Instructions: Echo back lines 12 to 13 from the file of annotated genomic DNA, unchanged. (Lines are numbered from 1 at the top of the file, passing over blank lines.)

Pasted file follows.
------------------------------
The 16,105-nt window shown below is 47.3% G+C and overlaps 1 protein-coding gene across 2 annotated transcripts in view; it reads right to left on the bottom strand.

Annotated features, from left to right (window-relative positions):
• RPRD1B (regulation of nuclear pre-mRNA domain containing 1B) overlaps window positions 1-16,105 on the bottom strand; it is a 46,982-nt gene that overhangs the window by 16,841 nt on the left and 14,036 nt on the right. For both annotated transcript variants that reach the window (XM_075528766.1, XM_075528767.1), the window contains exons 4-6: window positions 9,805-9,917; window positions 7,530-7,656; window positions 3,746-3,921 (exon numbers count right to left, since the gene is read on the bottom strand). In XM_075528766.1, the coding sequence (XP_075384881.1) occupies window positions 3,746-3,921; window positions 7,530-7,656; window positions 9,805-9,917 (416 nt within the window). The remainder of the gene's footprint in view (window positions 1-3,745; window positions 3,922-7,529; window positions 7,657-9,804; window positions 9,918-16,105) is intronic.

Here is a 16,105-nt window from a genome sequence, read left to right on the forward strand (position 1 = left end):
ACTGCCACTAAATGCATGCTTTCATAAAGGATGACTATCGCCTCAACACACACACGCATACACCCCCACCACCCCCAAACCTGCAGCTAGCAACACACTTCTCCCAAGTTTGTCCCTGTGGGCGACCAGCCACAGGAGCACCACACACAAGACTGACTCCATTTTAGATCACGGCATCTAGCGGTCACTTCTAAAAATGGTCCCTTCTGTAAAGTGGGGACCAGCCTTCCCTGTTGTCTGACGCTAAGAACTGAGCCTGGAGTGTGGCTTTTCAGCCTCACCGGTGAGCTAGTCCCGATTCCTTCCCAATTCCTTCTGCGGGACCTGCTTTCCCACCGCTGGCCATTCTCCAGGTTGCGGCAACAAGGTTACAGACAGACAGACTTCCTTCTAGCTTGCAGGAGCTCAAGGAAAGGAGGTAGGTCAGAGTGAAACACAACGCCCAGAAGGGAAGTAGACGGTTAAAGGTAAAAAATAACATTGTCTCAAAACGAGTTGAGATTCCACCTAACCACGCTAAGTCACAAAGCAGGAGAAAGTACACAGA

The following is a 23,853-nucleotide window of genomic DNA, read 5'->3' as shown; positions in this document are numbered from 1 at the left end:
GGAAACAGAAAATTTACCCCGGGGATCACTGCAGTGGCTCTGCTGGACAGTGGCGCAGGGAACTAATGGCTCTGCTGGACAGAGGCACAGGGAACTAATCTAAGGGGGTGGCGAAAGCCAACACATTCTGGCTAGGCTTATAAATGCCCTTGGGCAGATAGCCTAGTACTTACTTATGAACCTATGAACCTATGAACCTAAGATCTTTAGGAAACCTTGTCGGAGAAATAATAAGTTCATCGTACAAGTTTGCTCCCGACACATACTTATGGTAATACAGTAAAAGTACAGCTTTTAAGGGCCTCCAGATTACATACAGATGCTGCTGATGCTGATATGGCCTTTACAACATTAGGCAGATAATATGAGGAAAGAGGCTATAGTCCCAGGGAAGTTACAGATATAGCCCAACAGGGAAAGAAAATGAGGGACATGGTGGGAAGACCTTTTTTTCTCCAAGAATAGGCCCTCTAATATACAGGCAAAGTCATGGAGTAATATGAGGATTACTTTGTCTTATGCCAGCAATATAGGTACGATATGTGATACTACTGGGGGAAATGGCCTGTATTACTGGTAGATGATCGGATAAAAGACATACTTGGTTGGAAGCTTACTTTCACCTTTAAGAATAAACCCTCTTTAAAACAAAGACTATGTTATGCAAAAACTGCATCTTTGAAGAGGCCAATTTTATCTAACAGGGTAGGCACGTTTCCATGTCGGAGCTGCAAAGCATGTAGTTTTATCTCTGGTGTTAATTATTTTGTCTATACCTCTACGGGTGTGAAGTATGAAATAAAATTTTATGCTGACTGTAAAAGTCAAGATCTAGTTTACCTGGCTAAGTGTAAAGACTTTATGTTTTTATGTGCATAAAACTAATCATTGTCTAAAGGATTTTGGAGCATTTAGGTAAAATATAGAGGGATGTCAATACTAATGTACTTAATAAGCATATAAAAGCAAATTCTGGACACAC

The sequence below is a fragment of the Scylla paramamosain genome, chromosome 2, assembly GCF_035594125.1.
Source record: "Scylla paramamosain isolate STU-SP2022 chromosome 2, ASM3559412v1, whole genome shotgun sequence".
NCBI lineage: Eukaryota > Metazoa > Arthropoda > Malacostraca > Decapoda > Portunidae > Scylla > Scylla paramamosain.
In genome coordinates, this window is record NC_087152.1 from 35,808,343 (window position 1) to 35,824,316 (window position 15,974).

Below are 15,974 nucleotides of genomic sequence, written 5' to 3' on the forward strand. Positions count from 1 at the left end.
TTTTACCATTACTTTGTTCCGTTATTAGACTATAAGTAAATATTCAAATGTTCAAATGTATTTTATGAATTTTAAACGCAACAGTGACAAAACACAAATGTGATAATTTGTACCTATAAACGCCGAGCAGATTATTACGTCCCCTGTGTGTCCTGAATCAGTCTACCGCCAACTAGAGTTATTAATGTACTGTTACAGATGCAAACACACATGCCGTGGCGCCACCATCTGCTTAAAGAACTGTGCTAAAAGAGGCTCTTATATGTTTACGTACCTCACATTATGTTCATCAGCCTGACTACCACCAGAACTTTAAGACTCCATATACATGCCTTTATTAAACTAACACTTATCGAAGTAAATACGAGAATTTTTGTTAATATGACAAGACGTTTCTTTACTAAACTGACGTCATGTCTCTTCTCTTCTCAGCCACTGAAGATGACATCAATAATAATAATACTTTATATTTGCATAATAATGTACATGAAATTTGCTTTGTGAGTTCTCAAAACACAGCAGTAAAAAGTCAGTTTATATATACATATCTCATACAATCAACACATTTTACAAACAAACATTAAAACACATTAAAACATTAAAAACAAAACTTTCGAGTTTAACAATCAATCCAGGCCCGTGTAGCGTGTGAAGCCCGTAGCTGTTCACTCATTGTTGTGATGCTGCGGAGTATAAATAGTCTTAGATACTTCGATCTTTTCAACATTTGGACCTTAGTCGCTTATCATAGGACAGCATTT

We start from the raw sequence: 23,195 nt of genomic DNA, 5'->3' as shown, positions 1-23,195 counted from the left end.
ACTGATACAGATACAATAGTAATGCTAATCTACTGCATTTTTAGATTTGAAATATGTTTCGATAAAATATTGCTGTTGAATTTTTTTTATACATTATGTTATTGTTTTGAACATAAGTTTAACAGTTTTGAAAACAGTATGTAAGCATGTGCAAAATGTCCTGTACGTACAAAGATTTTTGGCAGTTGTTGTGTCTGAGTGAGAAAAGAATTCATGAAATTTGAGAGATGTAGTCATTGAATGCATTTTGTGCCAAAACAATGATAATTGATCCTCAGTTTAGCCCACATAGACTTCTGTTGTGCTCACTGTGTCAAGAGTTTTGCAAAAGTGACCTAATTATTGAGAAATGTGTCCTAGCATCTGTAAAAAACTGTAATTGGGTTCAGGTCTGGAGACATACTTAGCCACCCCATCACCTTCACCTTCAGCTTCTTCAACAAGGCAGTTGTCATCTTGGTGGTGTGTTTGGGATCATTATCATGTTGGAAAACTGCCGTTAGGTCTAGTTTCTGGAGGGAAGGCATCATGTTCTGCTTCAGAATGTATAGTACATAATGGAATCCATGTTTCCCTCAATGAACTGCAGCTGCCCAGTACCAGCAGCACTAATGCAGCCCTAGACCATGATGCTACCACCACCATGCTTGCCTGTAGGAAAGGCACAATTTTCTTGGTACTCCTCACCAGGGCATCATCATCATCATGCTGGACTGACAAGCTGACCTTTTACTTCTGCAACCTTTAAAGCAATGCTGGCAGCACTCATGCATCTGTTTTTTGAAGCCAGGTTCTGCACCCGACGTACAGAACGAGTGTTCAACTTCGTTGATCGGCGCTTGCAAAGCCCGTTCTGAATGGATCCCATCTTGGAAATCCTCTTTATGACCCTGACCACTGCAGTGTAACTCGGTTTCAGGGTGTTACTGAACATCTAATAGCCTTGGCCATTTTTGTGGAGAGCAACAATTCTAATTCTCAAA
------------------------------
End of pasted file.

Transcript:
Below are 15,974 nucleotides of genomic sequence, written 5' to 3' on the forward strand. Positions count from 1 at the left end.
TTTTACCATTACTTTGTTCCGTTATTAGACTATAAGTAAATATTCAAATGTTCAAATGTATTTTATGAATTTTAAACGCAACAGTGACAAAACACAAATGTGATAATTTGTACCTATAAACGCCGAGCAGATTATTACGTCCCCTGTGTGTCCTGAATCAGTCTACCGCCAACTAGAGTTATTAATGTACTGTTACAGATGCAAACACACATGCCGTGGCGCCACCATCTGCTTAAAGAACTGTGCTAAAAGAGGCTCTTATATGTTTACGTACCTCACATTATGTTCATCAGCCTGACTACCACCAGAACTTTAAGACTCCATATACATGCCTTTATTAAACTAACACTTATCGAAGTAAATACGAGAATTTTTGTTAATATGACAAGACGTTTCTTTACTAAACTGACGTCATGTCTCTTCTCTTCTCAGCCACTGAAGATGACATCAATAATAATAATACTTTATATTTGCATAATAATGTACATGAAATTTGCTTTGTGAGTTCTCAAAACACAGCAGTAAAAAGTCAGTTTATATATACATATCTCATACAATCAACACATTTTACAAACAAACATTAAAACACATTAAAACATTAAAAACAAAACTTTCGAGTTTAACAATCAATCCAGGCCCGTGTAGCGTGTGAAGCCCGTAGCTGTTCACTCATTGTTGTGATGCTGCGGAGTATAAATAGTCTTAGATACTTCGATCTTTTCAACATTTGGACCTTAGTCGCTTATCATAGGACAGCATTT